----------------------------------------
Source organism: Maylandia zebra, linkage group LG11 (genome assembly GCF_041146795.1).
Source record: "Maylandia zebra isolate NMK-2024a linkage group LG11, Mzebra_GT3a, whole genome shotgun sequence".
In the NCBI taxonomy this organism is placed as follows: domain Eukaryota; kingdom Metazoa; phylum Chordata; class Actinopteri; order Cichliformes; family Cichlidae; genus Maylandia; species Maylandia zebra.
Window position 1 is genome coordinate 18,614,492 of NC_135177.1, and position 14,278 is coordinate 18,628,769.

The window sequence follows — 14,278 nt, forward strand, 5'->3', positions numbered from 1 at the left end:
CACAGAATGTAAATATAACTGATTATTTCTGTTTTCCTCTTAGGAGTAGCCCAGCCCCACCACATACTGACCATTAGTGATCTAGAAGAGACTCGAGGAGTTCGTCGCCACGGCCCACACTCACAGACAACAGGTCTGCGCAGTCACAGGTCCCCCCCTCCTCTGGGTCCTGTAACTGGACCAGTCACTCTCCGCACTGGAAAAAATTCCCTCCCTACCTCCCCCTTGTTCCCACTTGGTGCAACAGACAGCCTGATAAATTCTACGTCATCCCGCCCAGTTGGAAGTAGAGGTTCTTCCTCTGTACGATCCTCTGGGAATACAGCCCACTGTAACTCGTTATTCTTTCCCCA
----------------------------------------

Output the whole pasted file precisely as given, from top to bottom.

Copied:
Source organism: Maylandia zebra, linkage group LG11 (genome assembly GCF_041146795.1).
Source record: "Maylandia zebra isolate NMK-2024a linkage group LG11, Mzebra_GT3a, whole genome shotgun sequence".
In the NCBI taxonomy this organism is placed as follows: domain Eukaryota; kingdom Metazoa; phylum Chordata; class Actinopteri; order Cichliformes; family Cichlidae; genus Maylandia; species Maylandia zebra.
Window position 1 is genome coordinate 18,614,492 of NC_135177.1, and position 14,278 is coordinate 18,628,769.

The window sequence follows — 14,278 nt, forward strand, 5'->3', positions numbered from 1 at the left end:
CACAGAATGTAAATATAACTGATTATTTCTGTTTTCCTCTTAGGAGTAGCCCAGCCCCACCACATACTGACCATTAGTGATCTAGAAGAGACTCGAGGAGTTCGTCGCCACGGCCCACACTCACAGACAACAGGTCTGCGCAGTCACAGGTCCCCCCCTCCTCTGGGTCCTGTAACTGGACCAGTCACTCTCCGCACTGGAAAAAATTCCCTCCCTACCTCCCCCTTGTTCCCACTTGGTGCAACAGACAGCCTGATAAATTCTACGTCATCCCGCCCAGTTGGAAGTAGAGGTTCTTCCTCTGTACGATCCTCTGGGAATACAGCCCACTGTAACTCGTTATTCTTTCCCCA